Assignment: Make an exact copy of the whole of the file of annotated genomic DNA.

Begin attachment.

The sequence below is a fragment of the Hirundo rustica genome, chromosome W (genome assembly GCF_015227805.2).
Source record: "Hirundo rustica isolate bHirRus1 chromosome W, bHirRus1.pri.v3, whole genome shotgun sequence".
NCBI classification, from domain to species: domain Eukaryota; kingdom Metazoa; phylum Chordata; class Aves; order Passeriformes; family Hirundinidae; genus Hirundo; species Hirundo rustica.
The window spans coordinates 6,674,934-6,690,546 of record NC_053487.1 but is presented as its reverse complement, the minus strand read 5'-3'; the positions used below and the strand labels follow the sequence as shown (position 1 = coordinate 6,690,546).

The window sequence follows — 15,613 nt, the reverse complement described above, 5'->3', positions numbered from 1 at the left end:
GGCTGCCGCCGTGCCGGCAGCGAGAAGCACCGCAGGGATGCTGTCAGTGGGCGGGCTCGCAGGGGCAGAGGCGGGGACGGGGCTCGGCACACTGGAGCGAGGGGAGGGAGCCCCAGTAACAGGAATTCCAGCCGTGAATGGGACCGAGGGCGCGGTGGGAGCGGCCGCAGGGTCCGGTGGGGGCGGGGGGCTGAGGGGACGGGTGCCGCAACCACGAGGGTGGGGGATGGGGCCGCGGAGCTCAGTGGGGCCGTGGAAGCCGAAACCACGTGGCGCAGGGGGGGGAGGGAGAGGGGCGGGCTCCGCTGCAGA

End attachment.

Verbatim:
The sequence below is a fragment of the Hirundo rustica genome, chromosome W (genome assembly GCF_015227805.2).
Source record: "Hirundo rustica isolate bHirRus1 chromosome W, bHirRus1.pri.v3, whole genome shotgun sequence".
NCBI classification, from domain to species: domain Eukaryota; kingdom Metazoa; phylum Chordata; class Aves; order Passeriformes; family Hirundinidae; genus Hirundo; species Hirundo rustica.
The window spans coordinates 6,674,934-6,690,546 of record NC_053487.1 but is presented as its reverse complement, the minus strand read 5'-3'; the positions used below and the strand labels follow the sequence as shown (position 1 = coordinate 6,690,546).

The window sequence follows — 15,613 nt, the reverse complement described above, 5'->3', positions numbered from 1 at the left end:
GGCTGCCGCCGTGCCGGCAGCGAGAAGCACCGCAGGGATGCTGTCAGTGGGCGGGCTCGCAGGGGCAGAGGCGGGGACGGGGCTCGGCACACTGGAGCGAGGGGAGGGAGCCCCAGTAACAGGAATTCCAGCCGTGAATGGGACCGAGGGCGCGGTGGGAGCGGCCGCAGGGTCCGGTGGGGGCGGGGGGCTGAGGGGACGGGTGCCGCAACCACGAGGGTGGGGGATGGGGCCGCGGAGCTCAGTGGGGCCGTGGAAGCCGAAACCACGTGGCGCAGGGGGGGGAGGGAGAGGGGCGGGCTCCGCTGCAGA